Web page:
October 28, 2022

Paid Leave Oregon Is Coming – Are You Ready?


As most Oregon employers are aware, the long-awaited paid family and medical leave program begins January 1, 2023. Enactment of the paid leave program, now called Paid Leave Oregon, was delayed over the past few years due to the COVID-19 pandemic. However, the program is now set to begin with employers and employees paying into the program beginning January 1, 2023, and employees becoming eligible to apply for benefits September 3, 2023.

Following the trend in a number of western states, Paid Leave Oregon provides employees with up to 12 weeks of paid leave for certain qualifying events. Qualifying events include:

  • caring for and bonding with a child during the first year after the child’s birth or placement through foster care or adoption;
  • caring for a family member with a serious health condition;
  • caring for the employee’s own serious health condition; or
  • seeking medical, legal, or law enforcement assistance for the employee or the employee’s minor child or dependent related to domestic violence, harassment, sexual assault, or stalking (also called “Safe Leave”).

Paid Leave Oregon also expands the definition of “family member” employers have traditionally used under OFLA to include not only a spouse, child, parent, sibling, grandparent, and grandchild, but also anyone related by blood or a close relationship that is equivalent to a familial relationship.

In some cases, employees may be eligible for more than 12 weeks of leave. Individuals with complications related to pregnancy may receive an additional 2 weeks of paid leave. In addition, employees eligible for OFLA can take up to an additional 4 weeks of unpaid leave. However, employees cannot take more than 16 weeks of leave (paid and unpaid) in one year, and must take OFLA/FMLA and Paid Leave Oregon concurrently if the reason for taking Paid Leave Oregon also qualifies for OFLA and/or FMLA. Paid Leave Oregon may be taken intermittently and is in addition to Oregon Paid Sick Leave.

To be eligible for leave, the employee must have:

  • earned at least $1,000 in the year prior to taking leave;
  • contributed to Paid Leave Oregon;
  • had a qualifying event;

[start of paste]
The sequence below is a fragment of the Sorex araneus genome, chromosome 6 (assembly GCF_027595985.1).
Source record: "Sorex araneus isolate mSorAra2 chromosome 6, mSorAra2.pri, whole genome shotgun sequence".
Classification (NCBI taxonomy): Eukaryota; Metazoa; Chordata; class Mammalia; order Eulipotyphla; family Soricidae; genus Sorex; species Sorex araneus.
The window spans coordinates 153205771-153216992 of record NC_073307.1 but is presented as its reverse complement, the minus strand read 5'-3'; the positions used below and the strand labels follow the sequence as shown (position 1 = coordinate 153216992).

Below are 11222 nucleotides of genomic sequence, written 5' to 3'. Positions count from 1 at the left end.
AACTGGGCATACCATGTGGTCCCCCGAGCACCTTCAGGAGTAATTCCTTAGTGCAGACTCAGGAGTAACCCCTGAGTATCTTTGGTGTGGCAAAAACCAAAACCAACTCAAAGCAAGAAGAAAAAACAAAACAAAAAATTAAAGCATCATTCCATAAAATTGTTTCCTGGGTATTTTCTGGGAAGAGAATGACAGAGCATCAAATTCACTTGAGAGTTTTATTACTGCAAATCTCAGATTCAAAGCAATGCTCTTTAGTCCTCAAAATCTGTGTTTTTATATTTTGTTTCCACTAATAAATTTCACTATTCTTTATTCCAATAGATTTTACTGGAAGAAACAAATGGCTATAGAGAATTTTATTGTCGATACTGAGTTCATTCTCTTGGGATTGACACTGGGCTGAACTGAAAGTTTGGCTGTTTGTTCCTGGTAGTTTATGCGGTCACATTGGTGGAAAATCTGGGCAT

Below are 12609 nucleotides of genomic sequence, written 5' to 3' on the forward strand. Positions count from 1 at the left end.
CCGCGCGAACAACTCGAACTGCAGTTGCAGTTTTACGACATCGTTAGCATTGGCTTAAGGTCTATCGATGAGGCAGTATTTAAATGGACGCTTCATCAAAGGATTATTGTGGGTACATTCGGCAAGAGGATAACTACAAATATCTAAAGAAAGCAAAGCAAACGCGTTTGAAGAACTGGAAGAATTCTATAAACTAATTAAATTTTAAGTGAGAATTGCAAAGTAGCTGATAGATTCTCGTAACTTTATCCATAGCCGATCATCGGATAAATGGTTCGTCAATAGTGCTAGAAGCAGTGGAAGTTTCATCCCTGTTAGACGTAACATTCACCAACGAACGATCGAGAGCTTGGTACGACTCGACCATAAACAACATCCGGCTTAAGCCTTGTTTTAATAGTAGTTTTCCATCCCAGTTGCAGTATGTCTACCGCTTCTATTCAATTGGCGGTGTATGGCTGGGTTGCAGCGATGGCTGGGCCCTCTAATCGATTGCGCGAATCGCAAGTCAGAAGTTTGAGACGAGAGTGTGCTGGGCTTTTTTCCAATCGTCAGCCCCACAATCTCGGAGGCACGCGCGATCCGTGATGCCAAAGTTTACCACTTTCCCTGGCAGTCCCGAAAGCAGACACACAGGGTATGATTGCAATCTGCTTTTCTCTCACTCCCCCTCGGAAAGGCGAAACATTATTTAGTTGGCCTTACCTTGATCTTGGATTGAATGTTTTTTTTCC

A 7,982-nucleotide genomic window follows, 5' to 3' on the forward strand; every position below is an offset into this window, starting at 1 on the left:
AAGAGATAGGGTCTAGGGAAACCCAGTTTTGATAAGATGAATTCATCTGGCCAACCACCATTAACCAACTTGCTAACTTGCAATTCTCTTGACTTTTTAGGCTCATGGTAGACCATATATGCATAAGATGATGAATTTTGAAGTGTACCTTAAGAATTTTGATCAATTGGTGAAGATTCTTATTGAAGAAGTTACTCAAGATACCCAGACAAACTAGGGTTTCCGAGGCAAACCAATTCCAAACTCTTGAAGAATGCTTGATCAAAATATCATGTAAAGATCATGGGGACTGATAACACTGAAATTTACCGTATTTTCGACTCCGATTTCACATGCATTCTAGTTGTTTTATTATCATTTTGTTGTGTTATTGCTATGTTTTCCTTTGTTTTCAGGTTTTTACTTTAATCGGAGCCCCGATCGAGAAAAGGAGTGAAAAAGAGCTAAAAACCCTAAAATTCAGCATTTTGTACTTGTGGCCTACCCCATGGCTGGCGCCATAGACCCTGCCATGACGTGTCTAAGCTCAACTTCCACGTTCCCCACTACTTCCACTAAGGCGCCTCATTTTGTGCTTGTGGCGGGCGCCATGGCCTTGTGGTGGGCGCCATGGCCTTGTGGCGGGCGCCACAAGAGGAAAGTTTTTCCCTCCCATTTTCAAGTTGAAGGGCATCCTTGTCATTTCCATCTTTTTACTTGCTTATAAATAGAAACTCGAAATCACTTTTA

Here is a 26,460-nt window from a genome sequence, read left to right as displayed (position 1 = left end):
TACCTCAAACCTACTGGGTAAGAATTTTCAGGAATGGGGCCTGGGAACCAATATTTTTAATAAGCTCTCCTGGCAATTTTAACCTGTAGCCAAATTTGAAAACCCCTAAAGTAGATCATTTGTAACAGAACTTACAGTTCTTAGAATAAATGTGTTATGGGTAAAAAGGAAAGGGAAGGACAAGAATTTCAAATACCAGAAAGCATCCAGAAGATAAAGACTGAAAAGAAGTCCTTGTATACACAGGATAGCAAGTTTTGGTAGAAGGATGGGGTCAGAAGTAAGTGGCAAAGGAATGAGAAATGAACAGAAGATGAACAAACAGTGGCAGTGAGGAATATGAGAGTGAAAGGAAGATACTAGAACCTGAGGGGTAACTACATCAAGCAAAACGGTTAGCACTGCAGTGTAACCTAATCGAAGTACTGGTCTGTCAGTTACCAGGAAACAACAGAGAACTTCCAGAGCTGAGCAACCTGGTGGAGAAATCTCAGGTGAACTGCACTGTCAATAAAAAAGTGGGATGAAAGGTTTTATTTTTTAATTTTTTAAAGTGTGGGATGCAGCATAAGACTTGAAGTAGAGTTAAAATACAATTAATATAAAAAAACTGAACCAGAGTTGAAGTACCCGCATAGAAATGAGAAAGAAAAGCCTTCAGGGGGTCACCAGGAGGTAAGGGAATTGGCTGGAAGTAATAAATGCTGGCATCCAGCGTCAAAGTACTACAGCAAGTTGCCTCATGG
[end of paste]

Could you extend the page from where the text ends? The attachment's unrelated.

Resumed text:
• submitted an application for benefits; and
  • not received workers’ compensation or unemployment benefits during the same period for which benefits are sought.

Paid Leave Oregon is funded through a combination of employer and employee contributions. Employees contribute 60 percent or the total contribution rate (which is set annually, but cannot exceed more than 1 percent of wages) and employers contribute 40 percent. The contributions are withheld from the employee’s paycheck. Employers with less than 25 employees are not required to contribute to the fund, but are required to collect the employee portion. Applications for leave and benefits are processed and administered by the Oregon Employment Department (OED), although employers can opt out of the program by applying to use an “equivalent plan” administered by the employer or an insurance company, provided the plan offers benefits equivalent to Paid Leave Oregon.

To use the program, employees submit an application to OED. OED will then notify the employer of the request for leave and process the application. Employers are permitted to respond to the request and provide additional information to OED within ten days. OED will then make the final decision on granting or denying benefits.

At this point, employers need to be prepared to begin withholding on January 1, 2023. In addition, employers are required to post a model poster and notify employees of the program and withholding. We also expect that as the year progresses and we approach September 3, 2023, the state will continue to issue guidance and revisions to the Administrative Rules implementing the Paid Leave Oregon program. Jordan Ramis will continue to provide updates and our own guidance to help you navigate this significant new program.

Tags: Business, Employment

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